Blade Roast – braise or cook in liquid

Blade Steak – braise or cook in liquid

Arm Roast – braise or cook in liquid

Arm Steak – braise or cook in liquid

Boneless Shoulder Roast – braise or cook in liquid

Boneless Shoulder Steak – braise or cook in liquid

Short Loin

T-Bone Steak roast, broil, or pan-fry

Porterhouse Steak – roast, broil, or pan-fry

Top Loin Steak – roast, broil, or pan-fry

Filet Mignon – roast, broil, or pan-fry


Rolled Rump Roast* – braise or cook in liquid

Round Steak* – braise or cook in liquid

Bottom Round Steak* – braise or cook in liquid

Bottom Round Roast* – braise or cook in liquid

Top Round Steak* – braise or cook in liquid

Eye of Round or Heel of Round – braise or cook in liquid

Cubed Steak* – braise or cook in liquid


Tip Roast* – braise

Tip Steak* – braise


Rib Roast – roast, broil, or pan-fry

Boneless Rib Steak – roast, broil, or pan-fry

Rib-Eye Roast – roast, broil, or pan-fry


Rib-Eye Steak – roast, broil, or pan-fry

Pin Bone Sirloin Steak – broil or pan-fry

Flat Bone Sirloin Steak – broil or pan-fry

Wedge Bone Sirloin Steak – broil or pan-fry

Boneless Sirloin Steak – broil or pan-fry

Short Plate

Short Ribs – braise or cook in liquid

Skirt Steak Roll – braise or cook in liquid


Flank Steak* – braise or cook in liquid

Flank Steak Roll* – braise or cook in liquid


Fresh Brisket – braise or cook in liquid

Corned Brisket – braise or cook in liquid


Shank Cross Cuts – braise or cook in liquid

*Many cuts from very high-quality beef may be roasted, broiled, or pan-fried instead of braised. These recommendations are not set in stone just a guide.


Boston Shoulder

Blade Boston Roast-braise or roast

Boneless Blade Boston Roast-braise or roast

Blade Steak-braise or pan-fry


Boneless Top Loin Roast-roast

Blade Loin Roast-roast

Center Loin Roast-roast

Sirloin Roast-roast

Tenderloin-roast, braise, or pan-fry

Back Ribs-roast, braise, or cook in liquid

Country-Style Ribs-roast, braise or cook in liquid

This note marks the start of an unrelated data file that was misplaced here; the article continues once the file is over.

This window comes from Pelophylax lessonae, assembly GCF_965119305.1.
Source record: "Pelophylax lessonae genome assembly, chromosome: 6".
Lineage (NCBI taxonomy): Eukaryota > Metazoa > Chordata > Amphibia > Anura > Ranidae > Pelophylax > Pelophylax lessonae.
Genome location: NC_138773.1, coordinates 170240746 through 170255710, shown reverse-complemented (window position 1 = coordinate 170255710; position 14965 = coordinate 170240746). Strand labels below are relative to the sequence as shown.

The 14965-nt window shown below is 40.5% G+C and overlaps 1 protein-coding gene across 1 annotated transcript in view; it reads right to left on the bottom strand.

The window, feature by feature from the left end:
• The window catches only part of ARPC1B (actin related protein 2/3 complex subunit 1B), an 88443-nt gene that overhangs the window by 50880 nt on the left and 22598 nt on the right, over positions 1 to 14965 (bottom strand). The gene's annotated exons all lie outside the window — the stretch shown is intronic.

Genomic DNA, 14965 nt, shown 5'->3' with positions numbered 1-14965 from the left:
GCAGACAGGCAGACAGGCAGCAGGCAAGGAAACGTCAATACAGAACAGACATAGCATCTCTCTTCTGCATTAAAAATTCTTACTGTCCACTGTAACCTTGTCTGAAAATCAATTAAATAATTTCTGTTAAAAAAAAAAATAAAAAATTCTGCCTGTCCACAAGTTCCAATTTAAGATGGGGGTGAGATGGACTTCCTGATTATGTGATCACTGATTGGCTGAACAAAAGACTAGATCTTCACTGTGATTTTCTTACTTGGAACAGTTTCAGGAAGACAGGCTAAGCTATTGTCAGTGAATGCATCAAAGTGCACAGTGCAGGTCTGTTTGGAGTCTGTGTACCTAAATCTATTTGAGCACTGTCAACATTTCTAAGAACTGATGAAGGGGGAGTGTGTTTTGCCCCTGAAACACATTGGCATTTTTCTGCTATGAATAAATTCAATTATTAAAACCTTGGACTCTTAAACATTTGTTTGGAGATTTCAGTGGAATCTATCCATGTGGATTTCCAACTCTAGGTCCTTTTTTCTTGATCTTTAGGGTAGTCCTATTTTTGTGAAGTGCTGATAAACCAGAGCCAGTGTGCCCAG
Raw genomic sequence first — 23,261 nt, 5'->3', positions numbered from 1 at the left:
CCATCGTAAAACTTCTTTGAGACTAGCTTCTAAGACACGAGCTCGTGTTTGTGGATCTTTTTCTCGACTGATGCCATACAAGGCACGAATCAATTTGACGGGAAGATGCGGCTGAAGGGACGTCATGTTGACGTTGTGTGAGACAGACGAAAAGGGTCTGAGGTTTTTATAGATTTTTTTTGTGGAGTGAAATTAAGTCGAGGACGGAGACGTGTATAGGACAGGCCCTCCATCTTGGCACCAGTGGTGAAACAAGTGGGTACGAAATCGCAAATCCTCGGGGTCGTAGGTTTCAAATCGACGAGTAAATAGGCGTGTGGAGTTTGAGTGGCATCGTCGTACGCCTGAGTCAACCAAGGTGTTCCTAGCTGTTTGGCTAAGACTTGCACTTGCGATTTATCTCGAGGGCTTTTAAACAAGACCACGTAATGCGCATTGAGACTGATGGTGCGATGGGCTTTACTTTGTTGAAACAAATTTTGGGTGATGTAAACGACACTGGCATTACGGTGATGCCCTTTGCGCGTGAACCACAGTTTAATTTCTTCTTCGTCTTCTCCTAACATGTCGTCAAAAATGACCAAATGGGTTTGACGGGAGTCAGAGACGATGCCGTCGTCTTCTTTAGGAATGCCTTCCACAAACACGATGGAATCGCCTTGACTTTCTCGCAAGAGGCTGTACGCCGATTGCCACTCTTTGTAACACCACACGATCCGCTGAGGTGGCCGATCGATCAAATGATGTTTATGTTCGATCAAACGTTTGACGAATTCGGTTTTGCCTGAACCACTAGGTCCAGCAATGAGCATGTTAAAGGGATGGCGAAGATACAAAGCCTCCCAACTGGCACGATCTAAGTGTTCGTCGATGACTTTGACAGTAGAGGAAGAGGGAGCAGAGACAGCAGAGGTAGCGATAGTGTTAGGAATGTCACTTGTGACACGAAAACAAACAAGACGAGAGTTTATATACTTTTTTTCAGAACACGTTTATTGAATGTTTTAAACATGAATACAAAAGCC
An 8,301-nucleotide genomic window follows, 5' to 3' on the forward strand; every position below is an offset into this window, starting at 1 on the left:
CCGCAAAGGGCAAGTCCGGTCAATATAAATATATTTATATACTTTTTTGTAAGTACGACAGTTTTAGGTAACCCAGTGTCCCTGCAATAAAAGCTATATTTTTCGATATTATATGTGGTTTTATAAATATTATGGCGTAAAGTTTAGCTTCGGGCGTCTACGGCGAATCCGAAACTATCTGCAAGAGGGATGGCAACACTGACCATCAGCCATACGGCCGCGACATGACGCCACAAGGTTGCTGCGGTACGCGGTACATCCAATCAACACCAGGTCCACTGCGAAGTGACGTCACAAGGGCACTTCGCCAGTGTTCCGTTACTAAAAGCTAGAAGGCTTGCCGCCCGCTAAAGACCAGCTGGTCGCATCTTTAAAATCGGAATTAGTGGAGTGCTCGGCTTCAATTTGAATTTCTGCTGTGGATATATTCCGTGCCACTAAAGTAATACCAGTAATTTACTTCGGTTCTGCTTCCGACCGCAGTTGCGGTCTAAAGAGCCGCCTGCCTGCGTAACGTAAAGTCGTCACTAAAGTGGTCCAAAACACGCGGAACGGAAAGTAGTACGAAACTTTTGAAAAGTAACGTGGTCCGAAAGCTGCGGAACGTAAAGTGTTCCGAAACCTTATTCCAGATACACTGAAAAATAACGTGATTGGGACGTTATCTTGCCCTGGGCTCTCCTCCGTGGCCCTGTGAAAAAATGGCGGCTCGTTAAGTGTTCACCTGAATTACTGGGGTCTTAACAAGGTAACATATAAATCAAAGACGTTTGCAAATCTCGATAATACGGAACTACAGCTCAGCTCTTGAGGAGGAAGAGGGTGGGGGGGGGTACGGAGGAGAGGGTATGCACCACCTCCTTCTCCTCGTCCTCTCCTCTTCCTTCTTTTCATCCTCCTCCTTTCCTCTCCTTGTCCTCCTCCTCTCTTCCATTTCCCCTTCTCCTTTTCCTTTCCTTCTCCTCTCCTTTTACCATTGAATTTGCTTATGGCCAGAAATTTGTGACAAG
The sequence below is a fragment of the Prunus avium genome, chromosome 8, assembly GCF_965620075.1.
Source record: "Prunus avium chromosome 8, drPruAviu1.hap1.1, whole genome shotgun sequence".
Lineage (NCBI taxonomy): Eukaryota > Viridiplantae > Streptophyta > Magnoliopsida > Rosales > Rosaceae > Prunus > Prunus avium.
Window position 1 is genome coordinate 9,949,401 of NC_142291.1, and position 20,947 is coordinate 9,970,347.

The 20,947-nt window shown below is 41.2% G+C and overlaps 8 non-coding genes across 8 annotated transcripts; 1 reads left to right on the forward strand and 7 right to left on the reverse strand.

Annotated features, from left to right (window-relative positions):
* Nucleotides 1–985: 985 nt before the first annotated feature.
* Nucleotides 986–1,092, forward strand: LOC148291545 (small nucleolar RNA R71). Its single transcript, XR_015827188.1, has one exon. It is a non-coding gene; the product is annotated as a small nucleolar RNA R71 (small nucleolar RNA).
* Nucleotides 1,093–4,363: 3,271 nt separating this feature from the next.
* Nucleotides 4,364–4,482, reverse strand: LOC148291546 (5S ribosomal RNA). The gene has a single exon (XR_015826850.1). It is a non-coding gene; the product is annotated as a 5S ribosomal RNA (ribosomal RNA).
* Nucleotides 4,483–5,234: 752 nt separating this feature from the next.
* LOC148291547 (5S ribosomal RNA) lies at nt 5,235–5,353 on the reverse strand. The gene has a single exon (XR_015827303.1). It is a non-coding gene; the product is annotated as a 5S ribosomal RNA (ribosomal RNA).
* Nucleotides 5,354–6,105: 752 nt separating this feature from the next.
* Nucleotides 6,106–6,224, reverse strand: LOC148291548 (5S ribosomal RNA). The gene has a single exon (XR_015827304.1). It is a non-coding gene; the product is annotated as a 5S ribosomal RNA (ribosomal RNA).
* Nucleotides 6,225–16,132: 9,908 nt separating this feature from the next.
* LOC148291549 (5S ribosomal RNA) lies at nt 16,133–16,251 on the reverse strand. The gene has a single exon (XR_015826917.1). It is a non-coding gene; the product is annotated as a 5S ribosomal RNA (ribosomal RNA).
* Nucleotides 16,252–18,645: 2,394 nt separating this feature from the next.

Canadian-Style Bacon-roast, broil or pan-fry

Rib Chop-braise, broil, or pan-fry

Loin Chop-braise, broil, or pan-fry

Sirloin Chop-braise, broil, or pan-fry

Top Loin Chop-braise, broil, or pan-fry

Blade Chop-braise, broil, or pan-fry

Butterfly Chop-braise, broil, or pan-fry

Sirloin Cutlet-braise, broil, or pan-fry

Smoked Loin Chop-broil or pan-fry


Smoked Ham, Shank, or Butt Portion-roast or cook in liquid

Boneless Leg or Fresh Ham-roast

Boneless Smoked Ham– roast

Canned Ham-roast

Center Smoke Ham Slice-broil or pan-dry

Side Pork

Salt Pork-broil, pan-fry, cook in liquid, or bake

Spareribs-roast, braise, or cook in liquid

Sliced Bacon-broil, pan-fry or bake

Picnic Shoulder

Fresh or Smoked Hock-braise or cook in liquid

Neckbones-cook in liquid

Fresh Arm Picnic-roast

Smoked Arm Picnic-roast or cook in liquid

Arm Roast-roast

Arm Steak-braise or pan-fry


Smoked Jowl-cook in liquid, broil or pan-fry


Pig’s Feet-braise or cook in liquid



Neck Slices-braise


Cushion Shoulder Roast-roast

Boneless Shoulder Roast-roast

Square Shoulder Roast-roast

Arm Chop-broil or pan-fry

Blade Chop-broil or pan-fry

Boneless Blade Chop-broil or pan-fry


Rib Roast-roast

Crown Roast-roast

Frenched Rib Chop-broil or pan-fry


Loin Roast-roast

Boneless Double Loin Roast-roast

Boneless Double Loin Chop-broil or pan-fry

Loin Chop-broil or pan-fry


Sirloin Roast-roast

Sirloin Half of leg-roast

Shank half of leg-roast

American Leg-roast

Center Leg-roast

Leg Chop(steak)-broil or pan-fry

Sirloin Chop-broil or pan-fry


Breast-roast or braise

Rolled Breast-roast or braise


Spareribs-braise or roast

Stuffed Chop-broil or pan-fry


Foreshank-braise or cook in liquid

Hindshank-braise or cook in liquid



Arm roast-roast or braise

blade roast- roast or braise

boneless shoulder roast– roast or braise

arm steak-braise or pan-fry

blade steak– braise or pan-fry

stew veal– braise or cook in liquid


Rib Roast– roast

Crown Roast-roast

Rib Chop-braise or pan-fry

Boneless Rib Chop– braise or pan-fry


Loin Roast-roast or braise

Loin Chop-braise or pan-fry

Kidney Chop-braise or pan-fry

Top Loin Chop– braise or pan-fry


Sirloin Roast– roast

Boneless Sirloin Roast– roast

Rump Roast-roast or braise

Boneless Rump Roast– roast or braise

Round Roast– roast or braise

Sirloin Chop-braise or pan-fry

Round Steak-braise or pan-fry

Cutlet-braise or pan-fry


Breast-roast or braise

Stuffed Breast– roast or braise

Riblets-braise or cook in liquid

Boneless Riblets-braise or cook in liquid